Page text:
Among the elites identifiable in the Dunn controversy are the Legislature and the Supreme Court, who both are fighting an underground war for dominance over the practice of law. A third faction, the richest law firms, represented on the Board of Trustees by its elected members, casts the deciding vote. The program of none of the factions is substantially less fortunate for ordinary lawyers and the public, the Supreme Court being just as duplicitous as the Legislature, as by its choice to direct the state bar beneath the public radar rather by than by honestly reviewing decisions.

So, don’t expect, quite yet, that the state-bar establishment will be promoting public discussion of its crisis. Will lawyers and legal ethicists let it drop?

Saturday, June 13, 2015

111th Installment. Difficult clients: State-bar sanction as a tool for policing court access

The state-bar establishment being prone to unwitting self-exposure, former Chief Trial Counsel Scott Drexel once admitted that technical misappropriation is his main target. A recent blog posting by Mike Frisch of the District of Columbia enforcement apparatus advises attorneys about how to “stay out of bar trouble,” and compared even to Drexel’s admission, Frisch’s stunning advice cuts to the essence of state-bar oppression:
Avoid problem clients. If the client has wildly unrealistic expectations, wants much [more] justice than he or she can afford, or has had several prior lawyers all of whom are liars and cheats, it may be prudent not to get involved.
The broadest public access to the courts is a basic democratic imperative. That representing uncompromising clients is the road to disbarment exposes the state-bar’s public-protection hoax, as the state-bar sanctions system serves as an antidemocratic screen to keep unruly parties out of court.

Representing difficult clients may be the premier cause of lawyers being disbarred. (Avoiding problem clients was Frisch's premier advice.) Does Mike Frisch see the implications? Where the risk of bar sanctions depends on client selection rather than acts of malfeasance, the discipline system is fundamentally unjust. Since his clients’ predisposition to complain sets the risk for an attorney’s disbarment, then either charges (and the almost inevitable conviction) are largely trumped up or the offending conduct is quasi-universal, with the issuance of charges tantamount to selective prosecution. How many attorneys have never made a trust-account mistake?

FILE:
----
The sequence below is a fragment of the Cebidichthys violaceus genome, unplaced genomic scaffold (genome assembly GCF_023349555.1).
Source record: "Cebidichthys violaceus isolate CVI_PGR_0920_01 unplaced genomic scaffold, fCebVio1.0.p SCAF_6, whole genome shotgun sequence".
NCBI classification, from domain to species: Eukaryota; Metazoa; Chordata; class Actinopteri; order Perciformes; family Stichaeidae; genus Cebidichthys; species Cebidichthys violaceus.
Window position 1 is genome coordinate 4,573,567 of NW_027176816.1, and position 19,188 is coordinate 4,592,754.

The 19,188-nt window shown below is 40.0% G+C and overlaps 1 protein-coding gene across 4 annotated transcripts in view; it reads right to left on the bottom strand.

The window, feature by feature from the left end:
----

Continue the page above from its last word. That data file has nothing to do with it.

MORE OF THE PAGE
The state bars’ fishing-expedition pleading methods and investigatory practices are designed to guarantee conviction. Most respondents are convicted (of something), although most charges are dismissed with prejudice.

These practices express the mere-appearance-of-impropriety dogma, which I have identified as the ideological underpinning of state-bar oppression. The real offense prosecuted is diminishing the status of the legal profession by eliciting a colorable complaint or representing unruly parties.

Concern for appearance over substance is a tendency inherent in law, especially in matters of ethics, but democracy’s depth is measured by rejection of this hypocrisy.